America has always been known as a consumer society, and evidence is everywhere. The subway car, airport waiting area, household, and corporate workplace are bastions of consumerism. People on the subway listening to music on Spotify or iTunes are consuming. People ordering takeout and watching movies are consuming.
As I booted up the web this morning and browsed my favorite sites, I realized I was being inundated with producers. Programmers build websites and writers provide content. Seth Godin has an incredibly popular blog, and he produces a post almost every day. Professional athletes and coaches wow fans with their on-field production and are written up on ESPN (by producer journalists). Startups building products to change the world raise funding, sign deals, get traction, and are praised on TechCrunch. Corporate titans compete fiercely in the marketplace, and their decisions affect stock prices. Recording artists spend months in the recording studio to produce songs millions of fans revere. These people are doing things. I’m just reading about them, watching them, and listening to them.
Successful people are always producing…and they embrace it. When Jim Cramer discovered his love for the stock market, he put stock buy/sell recommendations on his voicemail recording. After a few months, he developed a steady following of strangers calling him just to get through to his voicemail. Those voicemails turned into a $500,000 check and a chance to break into the money management industry.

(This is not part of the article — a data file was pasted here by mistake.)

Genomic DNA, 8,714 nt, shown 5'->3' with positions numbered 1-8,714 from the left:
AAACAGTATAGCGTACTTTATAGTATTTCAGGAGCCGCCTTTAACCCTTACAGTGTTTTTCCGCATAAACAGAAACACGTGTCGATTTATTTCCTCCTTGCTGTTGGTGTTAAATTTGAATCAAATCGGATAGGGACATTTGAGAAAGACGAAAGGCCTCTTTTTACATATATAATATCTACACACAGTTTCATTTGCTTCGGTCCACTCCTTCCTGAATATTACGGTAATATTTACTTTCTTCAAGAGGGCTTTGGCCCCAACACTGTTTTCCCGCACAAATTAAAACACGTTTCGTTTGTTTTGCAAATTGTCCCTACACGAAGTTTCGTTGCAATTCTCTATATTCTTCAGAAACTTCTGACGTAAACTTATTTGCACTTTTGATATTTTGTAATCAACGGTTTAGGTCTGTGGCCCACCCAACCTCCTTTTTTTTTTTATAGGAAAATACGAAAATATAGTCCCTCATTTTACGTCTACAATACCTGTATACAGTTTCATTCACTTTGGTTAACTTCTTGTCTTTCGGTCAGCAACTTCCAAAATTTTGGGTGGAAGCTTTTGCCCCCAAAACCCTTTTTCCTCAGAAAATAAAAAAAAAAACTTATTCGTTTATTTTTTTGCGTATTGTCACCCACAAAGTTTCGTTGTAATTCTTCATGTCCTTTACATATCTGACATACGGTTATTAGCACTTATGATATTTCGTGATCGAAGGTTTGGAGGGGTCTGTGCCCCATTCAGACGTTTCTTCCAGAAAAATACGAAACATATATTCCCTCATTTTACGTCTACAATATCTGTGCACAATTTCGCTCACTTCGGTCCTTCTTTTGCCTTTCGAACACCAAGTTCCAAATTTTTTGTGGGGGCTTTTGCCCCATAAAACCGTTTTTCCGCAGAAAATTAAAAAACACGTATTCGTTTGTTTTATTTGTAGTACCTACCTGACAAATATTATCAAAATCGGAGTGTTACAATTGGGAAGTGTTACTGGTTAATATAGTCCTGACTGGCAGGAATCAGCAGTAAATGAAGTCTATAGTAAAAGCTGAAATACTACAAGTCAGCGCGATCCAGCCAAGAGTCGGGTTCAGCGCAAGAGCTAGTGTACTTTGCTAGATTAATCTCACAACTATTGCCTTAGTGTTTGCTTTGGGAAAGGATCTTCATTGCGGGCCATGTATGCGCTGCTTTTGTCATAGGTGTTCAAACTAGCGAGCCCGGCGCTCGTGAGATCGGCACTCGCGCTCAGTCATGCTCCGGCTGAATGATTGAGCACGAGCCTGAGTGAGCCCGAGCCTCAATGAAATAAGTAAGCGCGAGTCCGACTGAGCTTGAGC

Bill Belichick, coach of the New England Patriots, started with the Colts as a $25-per-week assistant, a jobs hundreds have around the NFL and college programs. He produced great work at every stage in his career, earning himself better positions and preparing him for success on football’s biggest stage.
New advancements in technology make it easier than ever to consume. It’s way too easy to lay in bed for an extra couple hours watching drivel on TV or zoning out of work for a while on Facebook…but it feels kinda dirty afterwards. Most of the time, I can’t even remember what I just watched or heard.
Don’t get me wrong, I certainly derive a ton of happiness from a nice dinner with the family, sharing a moment with my fiancée while laying on a park bench in Boston Common, or cheering on the PC Friars at the Dunkin Donuts Center. While these events are technically filed under “consuming,” they produce certain intangibles that provide a foundation for a fulfilling life. They make me happy.
Stop for a second the next time you boot up Chrome and prepare to type “fa” into the browser then hit enter. Spend less of your life consuming low value content. The future belongs to the producers. Get after it.